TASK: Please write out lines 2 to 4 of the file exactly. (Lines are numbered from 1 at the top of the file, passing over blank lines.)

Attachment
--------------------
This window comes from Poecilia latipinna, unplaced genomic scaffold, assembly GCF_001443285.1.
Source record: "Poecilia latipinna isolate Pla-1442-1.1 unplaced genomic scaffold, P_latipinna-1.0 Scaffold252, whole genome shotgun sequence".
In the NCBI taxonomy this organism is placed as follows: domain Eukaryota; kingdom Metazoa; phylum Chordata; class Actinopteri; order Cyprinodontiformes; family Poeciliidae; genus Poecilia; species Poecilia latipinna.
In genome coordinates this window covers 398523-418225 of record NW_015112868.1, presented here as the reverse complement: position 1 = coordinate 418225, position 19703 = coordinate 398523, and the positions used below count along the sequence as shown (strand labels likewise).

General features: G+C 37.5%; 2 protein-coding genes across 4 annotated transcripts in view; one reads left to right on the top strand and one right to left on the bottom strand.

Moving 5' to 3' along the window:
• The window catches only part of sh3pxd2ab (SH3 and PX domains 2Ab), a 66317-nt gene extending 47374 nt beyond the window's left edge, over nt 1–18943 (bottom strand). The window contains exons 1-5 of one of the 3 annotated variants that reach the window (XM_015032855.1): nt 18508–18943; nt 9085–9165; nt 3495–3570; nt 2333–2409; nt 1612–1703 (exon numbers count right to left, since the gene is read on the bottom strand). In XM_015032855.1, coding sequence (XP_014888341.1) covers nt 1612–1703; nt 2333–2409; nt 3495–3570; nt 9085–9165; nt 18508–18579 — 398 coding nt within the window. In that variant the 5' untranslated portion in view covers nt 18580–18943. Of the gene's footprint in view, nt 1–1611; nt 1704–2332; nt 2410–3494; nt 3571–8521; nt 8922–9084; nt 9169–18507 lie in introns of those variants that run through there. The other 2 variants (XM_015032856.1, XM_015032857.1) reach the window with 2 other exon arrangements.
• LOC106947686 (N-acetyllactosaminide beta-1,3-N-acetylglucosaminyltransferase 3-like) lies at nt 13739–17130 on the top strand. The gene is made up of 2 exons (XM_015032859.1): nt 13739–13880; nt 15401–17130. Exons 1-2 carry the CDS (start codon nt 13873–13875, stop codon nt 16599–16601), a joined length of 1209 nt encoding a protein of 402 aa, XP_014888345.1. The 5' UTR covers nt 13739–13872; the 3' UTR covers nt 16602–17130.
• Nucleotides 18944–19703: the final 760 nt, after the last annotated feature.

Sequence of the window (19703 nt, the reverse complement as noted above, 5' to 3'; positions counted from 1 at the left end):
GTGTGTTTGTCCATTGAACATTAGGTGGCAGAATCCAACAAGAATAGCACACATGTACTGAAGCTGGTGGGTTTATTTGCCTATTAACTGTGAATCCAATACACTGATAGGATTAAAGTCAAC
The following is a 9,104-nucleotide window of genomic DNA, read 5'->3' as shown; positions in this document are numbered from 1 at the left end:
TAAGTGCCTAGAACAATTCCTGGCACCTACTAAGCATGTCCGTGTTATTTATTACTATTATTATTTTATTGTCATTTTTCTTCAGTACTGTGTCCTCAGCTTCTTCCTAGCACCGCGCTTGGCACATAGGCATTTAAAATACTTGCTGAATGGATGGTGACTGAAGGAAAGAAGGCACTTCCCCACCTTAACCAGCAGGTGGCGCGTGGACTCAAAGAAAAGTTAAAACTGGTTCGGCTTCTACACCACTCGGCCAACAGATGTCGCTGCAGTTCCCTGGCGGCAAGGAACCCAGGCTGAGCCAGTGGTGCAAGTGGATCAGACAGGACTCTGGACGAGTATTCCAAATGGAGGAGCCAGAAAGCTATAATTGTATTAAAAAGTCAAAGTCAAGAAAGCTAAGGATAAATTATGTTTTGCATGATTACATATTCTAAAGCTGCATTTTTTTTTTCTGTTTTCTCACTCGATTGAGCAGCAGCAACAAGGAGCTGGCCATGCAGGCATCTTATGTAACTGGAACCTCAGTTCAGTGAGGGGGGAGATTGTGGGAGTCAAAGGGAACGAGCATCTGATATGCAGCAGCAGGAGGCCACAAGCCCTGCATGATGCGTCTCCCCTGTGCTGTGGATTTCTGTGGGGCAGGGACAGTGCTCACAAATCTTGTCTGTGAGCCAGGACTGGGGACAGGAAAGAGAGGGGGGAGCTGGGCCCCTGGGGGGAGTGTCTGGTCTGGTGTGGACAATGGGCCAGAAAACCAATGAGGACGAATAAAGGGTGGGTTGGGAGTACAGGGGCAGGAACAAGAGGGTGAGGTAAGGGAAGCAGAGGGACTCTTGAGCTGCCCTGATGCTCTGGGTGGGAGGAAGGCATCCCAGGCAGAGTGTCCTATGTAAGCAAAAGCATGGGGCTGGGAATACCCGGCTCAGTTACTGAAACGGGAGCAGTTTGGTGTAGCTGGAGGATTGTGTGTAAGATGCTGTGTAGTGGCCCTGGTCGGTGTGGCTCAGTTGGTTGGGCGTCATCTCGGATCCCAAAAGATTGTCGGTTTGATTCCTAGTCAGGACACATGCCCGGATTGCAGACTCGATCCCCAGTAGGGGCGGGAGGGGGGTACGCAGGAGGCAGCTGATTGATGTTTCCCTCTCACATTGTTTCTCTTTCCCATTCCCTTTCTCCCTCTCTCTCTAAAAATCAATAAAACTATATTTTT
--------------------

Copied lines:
Source record: "Poecilia latipinna isolate Pla-1442-1.1 unplaced genomic scaffold, P_latipinna-1.0 Scaffold252, whole genome shotgun sequence".
In the NCBI taxonomy this organism is placed as follows: domain Eukaryota; kingdom Metazoa; phylum Chordata; class Actinopteri; order Cyprinodontiformes; family Poeciliidae; genus Poecilia; species Poecilia latipinna.
In genome coordinates this window covers 398523-418225 of record NW_015112868.1, presented here as the reverse complement: position 1 = coordinate 418225, position 19703 = coordinate 398523, and the positions used below count along the sequence as shown (strand labels likewise).